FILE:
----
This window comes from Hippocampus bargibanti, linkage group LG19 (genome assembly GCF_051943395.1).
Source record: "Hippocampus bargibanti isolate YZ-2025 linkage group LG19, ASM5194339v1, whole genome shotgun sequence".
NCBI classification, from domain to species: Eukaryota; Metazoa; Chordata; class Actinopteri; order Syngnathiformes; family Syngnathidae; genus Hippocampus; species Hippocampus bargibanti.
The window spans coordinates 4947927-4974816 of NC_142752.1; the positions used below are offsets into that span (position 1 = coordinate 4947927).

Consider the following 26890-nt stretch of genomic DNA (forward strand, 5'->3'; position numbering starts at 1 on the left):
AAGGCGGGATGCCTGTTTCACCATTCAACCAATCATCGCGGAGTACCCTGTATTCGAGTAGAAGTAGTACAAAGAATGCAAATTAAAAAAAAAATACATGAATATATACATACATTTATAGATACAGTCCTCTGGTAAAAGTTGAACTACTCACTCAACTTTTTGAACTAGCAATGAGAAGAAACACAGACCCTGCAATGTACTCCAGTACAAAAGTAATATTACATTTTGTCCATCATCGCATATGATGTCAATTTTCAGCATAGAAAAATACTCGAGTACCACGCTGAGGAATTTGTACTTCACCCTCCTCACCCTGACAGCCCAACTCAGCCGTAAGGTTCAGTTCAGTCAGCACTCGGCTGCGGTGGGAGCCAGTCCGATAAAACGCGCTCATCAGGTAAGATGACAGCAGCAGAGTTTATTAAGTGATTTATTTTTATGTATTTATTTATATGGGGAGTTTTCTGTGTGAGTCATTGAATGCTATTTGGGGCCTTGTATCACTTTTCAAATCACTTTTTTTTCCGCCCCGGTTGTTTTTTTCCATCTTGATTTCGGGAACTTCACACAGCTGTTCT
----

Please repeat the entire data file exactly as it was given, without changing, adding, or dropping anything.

This window comes from Hippocampus bargibanti, linkage group LG19 (genome assembly GCF_051943395.1).
Source record: "Hippocampus bargibanti isolate YZ-2025 linkage group LG19, ASM5194339v1, whole genome shotgun sequence".
NCBI classification, from domain to species: Eukaryota; Metazoa; Chordata; class Actinopteri; order Syngnathiformes; family Syngnathidae; genus Hippocampus; species Hippocampus bargibanti.
The window spans coordinates 4947927-4974816 of NC_142752.1; the positions used below are offsets into that span (position 1 = coordinate 4947927).

Consider the following 26890-nt stretch of genomic DNA (forward strand, 5'->3'; position numbering starts at 1 on the left):
AAGGCGGGATGCCTGTTTCACCATTCAACCAATCATCGCGGAGTACCCTGTATTCGAGTAGAAGTAGTACAAAGAATGCAAATTAAAAAAAAAATACATGAATATATACATACATTTATAGATACAGTCCTCTGGTAAAAGTTGAACTACTCACTCAACTTTTTGAACTAGCAATGAGAAGAAACACAGACCCTGCAATGTACTCCAGTACAAAAGTAATATTACATTTTGTCCATCATCGCATATGATGTCAATTTTCAGCATAGAAAAATACTCGAGTACCACGCTGAGGAATTTGTACTTCACCCTCCTCACCCTGACAGCCCAACTCAGCCGTAAGGTTCAGTTCAGTCAGCACTCGGCTGCGGTGGGAGCCAGTCCGATAAAACGCGCTCATCAGGTAAGATGACAGCAGCAGAGTTTATTAAGTGATTTATTTTTATGTATTTATTTATATGGGGAGTTTTCTGTGTGAGTCATTGAATGCTATTTGGGGCCTTGTATCACTTTTCAAATCACTTTTTTTTCCGCCCCGGTTGTTTTTTTCCATCTTGATTTCGGGAACTTCACACAGCTGTTCT